Andrew Albert announced that the 2011 budget was approved, although it is very precarious. He reported that the union agreements contemplated in the budget provide for no net increase in pay. This means that any increase in compensation must be matched by productivity increases of equal value. He said that both commuter railroads’ union contracts have already expired. Mr. Albert said that of this moment, there has been no indication that the State has any intention of raiding the MTA’s dedicated funds.
Mr. Goldstein asked if the budget was passed before after the recent court decision on the TWU agreements that had been settled through arbitration. Mr. Albert said that the budget passed after this decision came down, but that this settlement was partially covered under a prior budget and reflected in the 2011 budget. Mr. Albert said that there had been a great deal of internal savings incorporated into the proposed budget and that in 2011 a billion dollars was shaved from the MTA’s cost structure. He said that the PCAC has been asked to sign on to a letter to be sent to Governor-elect Cuomo urging him to make sure that every dollar pledged to the MTA is received by the MTA. Ms. Mason said the letter will need to be artfully worded. Mr. Albert said that the TWU will likely be even more militant than the last round of negotiations.
Mr. Albert talked about the latest customer satisfaction survey results. He said a respondent only had to have ridden a train once within the last month in order to participate. The Council will try to get an explanation of the methodology that was used for the survey as well as an accounting of the cost to do the survey. He noted that MTA Board Members have already asked for this information.
Mr. Albert said the Board voted to defund Long Island Bus operations in 2011. Darryl Irick, acting President of Long Island Bus, said that without MTA funding the agency’s operations would cease at the end of the first quarter of 2011, and until then service would degrade due to reductions in vacancy coverage. Mr. Albert said that Long Island Bus riders have been characterized as people who do not have any other transportation options.
Discussion of NYCTRC Mission Statement and Goals
Mr. Goldstein noted the statement implies an investigation and oversight role for the Council. He said there should be a greater emphasis on this. He said that the statement should say that the NYCTRC should “study, investigate, monitor and make recommendations to improve performance and efficiency.”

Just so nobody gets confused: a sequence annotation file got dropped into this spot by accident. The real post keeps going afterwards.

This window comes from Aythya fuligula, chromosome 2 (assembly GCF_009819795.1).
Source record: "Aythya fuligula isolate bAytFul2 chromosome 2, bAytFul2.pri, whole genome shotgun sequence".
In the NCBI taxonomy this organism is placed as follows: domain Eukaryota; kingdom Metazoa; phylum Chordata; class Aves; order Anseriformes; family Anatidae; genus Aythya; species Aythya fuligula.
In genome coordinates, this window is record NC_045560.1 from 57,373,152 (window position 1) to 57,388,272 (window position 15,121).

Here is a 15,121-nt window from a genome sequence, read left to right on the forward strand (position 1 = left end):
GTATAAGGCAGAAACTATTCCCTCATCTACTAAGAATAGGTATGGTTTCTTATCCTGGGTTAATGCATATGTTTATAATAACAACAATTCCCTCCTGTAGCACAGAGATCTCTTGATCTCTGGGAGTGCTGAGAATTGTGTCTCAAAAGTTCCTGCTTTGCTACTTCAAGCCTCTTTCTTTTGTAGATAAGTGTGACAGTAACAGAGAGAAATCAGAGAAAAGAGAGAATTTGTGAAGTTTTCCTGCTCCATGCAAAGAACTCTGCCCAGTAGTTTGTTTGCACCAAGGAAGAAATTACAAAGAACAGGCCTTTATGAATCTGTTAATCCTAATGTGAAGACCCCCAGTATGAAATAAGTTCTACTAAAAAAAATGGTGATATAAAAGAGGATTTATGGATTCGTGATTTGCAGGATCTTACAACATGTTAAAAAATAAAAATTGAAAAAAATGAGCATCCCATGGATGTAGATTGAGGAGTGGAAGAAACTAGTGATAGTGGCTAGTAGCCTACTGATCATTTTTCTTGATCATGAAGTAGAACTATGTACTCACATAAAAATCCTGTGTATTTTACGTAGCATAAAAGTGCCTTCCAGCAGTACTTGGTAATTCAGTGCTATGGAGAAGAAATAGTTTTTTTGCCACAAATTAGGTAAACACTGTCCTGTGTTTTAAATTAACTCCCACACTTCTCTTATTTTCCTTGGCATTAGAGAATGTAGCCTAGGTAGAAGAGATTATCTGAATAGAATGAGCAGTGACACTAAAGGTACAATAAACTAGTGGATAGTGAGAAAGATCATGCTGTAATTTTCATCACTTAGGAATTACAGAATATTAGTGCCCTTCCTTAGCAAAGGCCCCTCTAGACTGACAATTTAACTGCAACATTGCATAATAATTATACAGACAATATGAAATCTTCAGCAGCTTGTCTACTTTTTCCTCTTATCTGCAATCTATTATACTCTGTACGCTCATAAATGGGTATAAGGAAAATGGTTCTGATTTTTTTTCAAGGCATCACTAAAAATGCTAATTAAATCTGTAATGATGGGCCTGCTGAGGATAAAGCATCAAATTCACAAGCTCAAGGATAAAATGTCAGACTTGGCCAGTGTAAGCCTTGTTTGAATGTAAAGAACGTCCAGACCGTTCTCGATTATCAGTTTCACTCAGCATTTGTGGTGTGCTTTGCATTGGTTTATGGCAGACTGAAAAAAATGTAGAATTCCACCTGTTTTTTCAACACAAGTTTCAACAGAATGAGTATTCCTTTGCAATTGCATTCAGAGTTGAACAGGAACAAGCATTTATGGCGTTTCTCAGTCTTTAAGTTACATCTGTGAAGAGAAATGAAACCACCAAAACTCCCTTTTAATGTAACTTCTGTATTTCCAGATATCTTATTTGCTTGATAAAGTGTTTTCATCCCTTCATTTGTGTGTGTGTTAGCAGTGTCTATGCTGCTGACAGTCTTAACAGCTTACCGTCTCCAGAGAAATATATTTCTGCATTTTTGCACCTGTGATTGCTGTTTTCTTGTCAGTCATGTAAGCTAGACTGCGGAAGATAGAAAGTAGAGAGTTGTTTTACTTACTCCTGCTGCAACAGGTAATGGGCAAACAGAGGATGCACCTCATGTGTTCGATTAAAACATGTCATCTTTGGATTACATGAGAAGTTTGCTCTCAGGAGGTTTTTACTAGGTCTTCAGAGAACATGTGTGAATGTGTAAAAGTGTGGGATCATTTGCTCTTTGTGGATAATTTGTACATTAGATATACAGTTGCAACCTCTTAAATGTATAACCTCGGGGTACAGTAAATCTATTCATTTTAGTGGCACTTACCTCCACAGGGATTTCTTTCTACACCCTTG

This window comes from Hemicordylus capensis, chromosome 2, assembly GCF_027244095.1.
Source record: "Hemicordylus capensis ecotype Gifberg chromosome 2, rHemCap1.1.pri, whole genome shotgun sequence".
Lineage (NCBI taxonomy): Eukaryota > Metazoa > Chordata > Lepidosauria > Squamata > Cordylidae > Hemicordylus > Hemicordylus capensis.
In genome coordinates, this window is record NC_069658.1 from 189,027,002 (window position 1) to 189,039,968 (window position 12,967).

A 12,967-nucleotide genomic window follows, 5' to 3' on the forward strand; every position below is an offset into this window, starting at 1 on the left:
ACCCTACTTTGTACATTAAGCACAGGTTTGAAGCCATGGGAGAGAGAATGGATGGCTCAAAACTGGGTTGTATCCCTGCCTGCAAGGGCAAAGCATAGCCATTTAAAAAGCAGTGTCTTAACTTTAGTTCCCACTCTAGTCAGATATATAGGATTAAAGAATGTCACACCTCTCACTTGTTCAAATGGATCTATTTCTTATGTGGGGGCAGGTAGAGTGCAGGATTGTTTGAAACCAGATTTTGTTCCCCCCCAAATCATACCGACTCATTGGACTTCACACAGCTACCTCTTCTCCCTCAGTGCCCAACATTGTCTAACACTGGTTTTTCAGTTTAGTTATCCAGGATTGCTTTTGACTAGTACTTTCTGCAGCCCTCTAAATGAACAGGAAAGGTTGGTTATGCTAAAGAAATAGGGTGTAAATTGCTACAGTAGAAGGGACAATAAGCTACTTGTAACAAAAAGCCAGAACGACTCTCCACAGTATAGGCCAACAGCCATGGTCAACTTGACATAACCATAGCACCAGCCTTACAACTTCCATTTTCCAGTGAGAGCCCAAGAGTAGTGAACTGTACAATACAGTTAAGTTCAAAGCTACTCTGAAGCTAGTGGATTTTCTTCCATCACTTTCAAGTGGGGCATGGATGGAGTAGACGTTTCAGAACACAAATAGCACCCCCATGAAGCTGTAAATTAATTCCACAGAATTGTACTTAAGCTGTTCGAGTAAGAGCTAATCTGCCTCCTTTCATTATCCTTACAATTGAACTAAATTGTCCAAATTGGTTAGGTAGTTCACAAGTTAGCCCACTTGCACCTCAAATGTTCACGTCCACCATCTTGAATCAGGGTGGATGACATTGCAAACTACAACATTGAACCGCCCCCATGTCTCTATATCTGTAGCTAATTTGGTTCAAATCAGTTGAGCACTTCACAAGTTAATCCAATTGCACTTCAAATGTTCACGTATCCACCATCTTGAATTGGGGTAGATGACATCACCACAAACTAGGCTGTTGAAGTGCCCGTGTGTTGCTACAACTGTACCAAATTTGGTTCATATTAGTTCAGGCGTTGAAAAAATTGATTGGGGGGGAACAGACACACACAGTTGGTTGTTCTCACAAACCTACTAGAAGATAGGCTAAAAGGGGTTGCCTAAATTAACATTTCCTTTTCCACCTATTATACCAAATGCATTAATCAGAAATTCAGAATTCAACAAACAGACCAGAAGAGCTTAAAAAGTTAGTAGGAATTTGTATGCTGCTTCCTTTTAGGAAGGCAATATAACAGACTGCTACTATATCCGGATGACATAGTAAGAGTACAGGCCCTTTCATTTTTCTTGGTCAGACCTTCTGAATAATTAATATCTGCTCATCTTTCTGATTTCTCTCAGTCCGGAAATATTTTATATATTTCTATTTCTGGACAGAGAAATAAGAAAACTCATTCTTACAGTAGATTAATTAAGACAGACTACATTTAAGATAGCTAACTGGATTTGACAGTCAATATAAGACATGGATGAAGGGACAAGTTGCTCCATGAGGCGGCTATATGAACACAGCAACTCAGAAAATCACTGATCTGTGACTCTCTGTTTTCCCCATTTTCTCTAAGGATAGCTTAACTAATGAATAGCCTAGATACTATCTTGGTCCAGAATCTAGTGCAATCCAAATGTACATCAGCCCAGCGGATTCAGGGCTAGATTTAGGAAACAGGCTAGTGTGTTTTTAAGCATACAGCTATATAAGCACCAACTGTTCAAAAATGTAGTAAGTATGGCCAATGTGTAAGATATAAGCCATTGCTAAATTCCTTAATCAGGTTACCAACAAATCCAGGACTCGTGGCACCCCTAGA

Ms. Mason said the mission statement should not be put into bullet points and instead done as a narrative. It should state that the NYCTRC is the voice of NYC Transit riders. She said there needs to be a broad overall statement of the purpose of the Council.
Mr. Goldstein said that the term “watchdog” could be used. He also suggested that a statement should include language specifying that the Council also represents the riders of the Staten Island Railway. Mr. Albert said that MTA Bus should be included as well.
Mr. Guild said there should also be a reference stating that the NYCTRC monitors the MTA Capital Program.
Mr. Strauss said that he found the interaction of the mission statement and goals in the draft to be confusing.
Mr. Sinansky said the Mission Statement should be a short paragraph that is followed by the list of goals that articulate the areas the Council covers.
Ms. Genn said the statement should have a line about what the Council does and should include information about how to contact the Council.
In response to Mr. Albert’s question as to whether staff has followed up on the issues that were raised at the November President’s Forum, Mr. Henderson said that staff has followed up but no answers have been received from NYC Transit as of the current date.
Ken Stewart said he had some difficulty navigating the Times Square station and asked about the task force that was look into issues involving this station.
Ms. Mason asked if an action items list from the President’s Forum could be generated and a status report on the outstanding items could be prepared.
No New business was discussed.
Introduction of Alla Reddy, NYC Transit Senior Director — Operations Planning, to discuss collection and analysis of data for operational performance indicators
Mr. Reddy introduced Iliberth Popovits, who works for Mr. Reddy.